Published on: Jan 18, 2016 @ 23:44 Originally Published in: 2015 (old website) (C) Jay Auger - website owner & author Notice: Any form of duplication methods (including but not limited to copy/paste of text and screen capture) of the website's content is strictly forbidden.
TABLE OF CONTENTS
- LADA SAMARA EVA (Group B)
- S-PROTO (Group S)
- LADA SAMARA T3 (Paris-Dakar)
LADA SAMARA EVA (Group B)
Originally code-named the “Lada Turbo”, this mid-engine and rear-wheel drive prototype was built to loosely resemble the VAZ-2108 “Sputnik” (Samara) model, with high hopes to compete in the Group B rally scene. While it bears the Lada name, the original prototype is said to have been secretly built entirely from scratch by the same group of dedicated people also responsible for the Lada 2105 VIHUR rally cars, in a recluse section of a truck and bus factory in Tallinn, Estonia circa-1984.
Similar to other Group B rally cars, the Lada Turbo features spaceframe (tubular) construction draped with a “silhouette” body made of composite materials. The engine, based on the “Zhiguli” unit found in the 2106, was completely re-engineered to double-overhead camshafts and turbocharger specifications, capable of producing a claimed 300 BHP with a displacement of 1860cc.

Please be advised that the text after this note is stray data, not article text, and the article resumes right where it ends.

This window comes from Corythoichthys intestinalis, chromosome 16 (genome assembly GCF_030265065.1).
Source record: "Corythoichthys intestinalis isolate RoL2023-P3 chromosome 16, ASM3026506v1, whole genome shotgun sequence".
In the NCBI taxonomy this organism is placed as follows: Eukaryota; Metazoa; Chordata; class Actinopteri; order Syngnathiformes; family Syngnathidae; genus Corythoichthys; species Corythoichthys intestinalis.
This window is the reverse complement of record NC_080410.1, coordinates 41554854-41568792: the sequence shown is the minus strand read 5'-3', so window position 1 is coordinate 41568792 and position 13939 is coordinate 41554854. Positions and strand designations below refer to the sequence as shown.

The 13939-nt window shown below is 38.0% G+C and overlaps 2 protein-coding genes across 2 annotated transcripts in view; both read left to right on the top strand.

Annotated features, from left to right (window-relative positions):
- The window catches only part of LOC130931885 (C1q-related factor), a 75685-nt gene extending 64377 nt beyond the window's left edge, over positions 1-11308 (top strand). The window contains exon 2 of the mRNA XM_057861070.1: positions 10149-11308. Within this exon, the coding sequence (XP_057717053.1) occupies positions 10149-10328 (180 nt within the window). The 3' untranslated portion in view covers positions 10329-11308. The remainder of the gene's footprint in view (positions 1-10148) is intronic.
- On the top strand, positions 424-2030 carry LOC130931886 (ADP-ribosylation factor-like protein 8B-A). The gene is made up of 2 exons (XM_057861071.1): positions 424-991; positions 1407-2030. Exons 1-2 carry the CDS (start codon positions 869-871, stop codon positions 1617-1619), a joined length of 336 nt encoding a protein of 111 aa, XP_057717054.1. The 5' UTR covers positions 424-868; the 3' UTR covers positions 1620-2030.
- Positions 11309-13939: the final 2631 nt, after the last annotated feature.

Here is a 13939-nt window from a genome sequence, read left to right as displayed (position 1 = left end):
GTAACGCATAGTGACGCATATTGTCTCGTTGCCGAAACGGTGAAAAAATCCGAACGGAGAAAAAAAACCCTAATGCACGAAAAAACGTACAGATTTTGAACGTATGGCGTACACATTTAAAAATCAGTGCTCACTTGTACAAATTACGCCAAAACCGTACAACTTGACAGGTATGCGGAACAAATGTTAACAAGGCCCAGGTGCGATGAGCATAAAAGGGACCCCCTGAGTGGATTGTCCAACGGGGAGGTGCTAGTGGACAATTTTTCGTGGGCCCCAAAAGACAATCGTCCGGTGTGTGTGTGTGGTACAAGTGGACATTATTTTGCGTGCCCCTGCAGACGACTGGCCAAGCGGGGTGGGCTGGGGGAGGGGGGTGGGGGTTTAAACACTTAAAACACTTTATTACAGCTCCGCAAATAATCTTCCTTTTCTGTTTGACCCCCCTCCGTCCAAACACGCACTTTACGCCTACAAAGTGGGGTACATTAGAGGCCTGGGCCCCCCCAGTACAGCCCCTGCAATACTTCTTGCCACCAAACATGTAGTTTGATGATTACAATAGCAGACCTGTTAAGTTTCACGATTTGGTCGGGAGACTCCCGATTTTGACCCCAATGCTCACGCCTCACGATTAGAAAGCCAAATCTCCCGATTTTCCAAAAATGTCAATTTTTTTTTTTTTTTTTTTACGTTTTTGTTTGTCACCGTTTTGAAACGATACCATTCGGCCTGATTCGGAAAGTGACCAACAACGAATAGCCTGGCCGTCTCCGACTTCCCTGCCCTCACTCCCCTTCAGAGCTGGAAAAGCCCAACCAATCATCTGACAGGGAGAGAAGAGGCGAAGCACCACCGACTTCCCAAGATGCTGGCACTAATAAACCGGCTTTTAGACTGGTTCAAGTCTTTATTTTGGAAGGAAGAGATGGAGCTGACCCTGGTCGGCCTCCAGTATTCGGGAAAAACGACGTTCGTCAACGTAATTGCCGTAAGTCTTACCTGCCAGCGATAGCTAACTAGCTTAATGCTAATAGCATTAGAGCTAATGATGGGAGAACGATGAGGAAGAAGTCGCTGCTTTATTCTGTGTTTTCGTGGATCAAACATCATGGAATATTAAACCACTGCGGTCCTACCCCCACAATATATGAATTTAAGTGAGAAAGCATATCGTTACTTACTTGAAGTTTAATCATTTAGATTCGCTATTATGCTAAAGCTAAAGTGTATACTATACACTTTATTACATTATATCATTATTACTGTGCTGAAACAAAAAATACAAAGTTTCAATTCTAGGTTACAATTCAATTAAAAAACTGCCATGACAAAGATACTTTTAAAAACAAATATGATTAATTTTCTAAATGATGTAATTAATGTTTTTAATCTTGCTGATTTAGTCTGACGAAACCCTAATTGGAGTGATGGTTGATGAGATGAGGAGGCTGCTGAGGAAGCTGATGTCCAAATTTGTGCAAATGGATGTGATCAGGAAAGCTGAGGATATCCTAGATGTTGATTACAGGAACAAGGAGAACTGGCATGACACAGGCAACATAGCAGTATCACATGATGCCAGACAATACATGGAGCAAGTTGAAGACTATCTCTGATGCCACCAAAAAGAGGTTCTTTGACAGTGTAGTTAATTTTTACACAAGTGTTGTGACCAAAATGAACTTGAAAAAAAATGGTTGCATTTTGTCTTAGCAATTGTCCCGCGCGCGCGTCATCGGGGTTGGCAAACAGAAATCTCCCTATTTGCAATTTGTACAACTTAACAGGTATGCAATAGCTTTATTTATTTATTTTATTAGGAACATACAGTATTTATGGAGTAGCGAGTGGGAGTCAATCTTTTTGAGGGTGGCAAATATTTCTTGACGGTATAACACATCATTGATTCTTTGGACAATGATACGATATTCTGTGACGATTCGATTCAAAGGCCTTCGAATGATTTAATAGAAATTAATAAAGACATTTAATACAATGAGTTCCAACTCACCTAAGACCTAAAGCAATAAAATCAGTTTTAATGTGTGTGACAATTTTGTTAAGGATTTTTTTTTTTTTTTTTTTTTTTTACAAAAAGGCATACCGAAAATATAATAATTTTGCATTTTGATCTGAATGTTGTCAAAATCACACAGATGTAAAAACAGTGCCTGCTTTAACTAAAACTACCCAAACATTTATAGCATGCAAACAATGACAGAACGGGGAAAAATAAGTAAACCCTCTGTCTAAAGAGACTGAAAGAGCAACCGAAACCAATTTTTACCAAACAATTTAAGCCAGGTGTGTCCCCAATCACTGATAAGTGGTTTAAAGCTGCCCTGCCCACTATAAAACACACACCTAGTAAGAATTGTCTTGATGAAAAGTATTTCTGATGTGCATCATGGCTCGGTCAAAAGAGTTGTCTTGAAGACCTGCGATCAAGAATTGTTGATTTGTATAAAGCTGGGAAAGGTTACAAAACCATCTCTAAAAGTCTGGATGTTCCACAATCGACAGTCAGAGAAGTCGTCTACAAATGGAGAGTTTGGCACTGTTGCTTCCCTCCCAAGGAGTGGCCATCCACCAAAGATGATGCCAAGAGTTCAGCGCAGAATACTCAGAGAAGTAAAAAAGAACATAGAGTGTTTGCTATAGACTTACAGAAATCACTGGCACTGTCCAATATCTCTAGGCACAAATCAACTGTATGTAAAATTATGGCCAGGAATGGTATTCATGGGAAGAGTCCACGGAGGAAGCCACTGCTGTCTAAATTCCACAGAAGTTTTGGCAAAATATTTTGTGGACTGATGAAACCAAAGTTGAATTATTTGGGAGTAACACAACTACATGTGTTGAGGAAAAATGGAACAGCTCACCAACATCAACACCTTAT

The exterior featured front and rear opposite-opening clamshells made out of lightweight composites, making accessing key mechanical components easier while reducing weight. Striking design features included the use of ramped air extractors moulded in all four fenders of the car and the use of twin spoilers at the rear – all to help with high-speed aerodynamics and the production of downforce.
The project was at an engineering level uncommon for a private endeavour in the Soviet communist bloc as attribution of resources and materials were very limited and often restricted. Being then norm in Russia, official funding was very difficult to obtain, especially for motorsport applications, with a slew of paperwork and officials to overcome. The project was however so well-engineered that government approval was ultimately granted.
Funds were initially released to begin the production of the homologation units and for a racing programme within the official “Lada Rally” team. All further development of the car went under the wing of VFTS (Vilniusskaja Fabrika Transportnyh Sredstv), which was founded and then managed by famous Lithuanian rally driver Stasys Brundza. The car was hence renamed the EVA (Experimental Vilnius Auto-plant).
Between 20 and 30 units of the EVA are rumoured to have been built between 1985 and 1986, including some more basic cars that featured a 1568cc, 160 BHP naturally-aspirated engine coming directly from the firm’s own vault – the engine that powered the VFTS-2 and Lada 1600 rally cars. This was most likely done to lower costs since turbochargers were very scarce in the waning communist bloc. It is however uncertain that the omission of such an important feature would have fooled FISA inspectors at the time of homologation, but we’ll never know; shortly after the project’s official approval in 1986, the FISA cancelled Group B – thus entirely aborting further production of the EVA.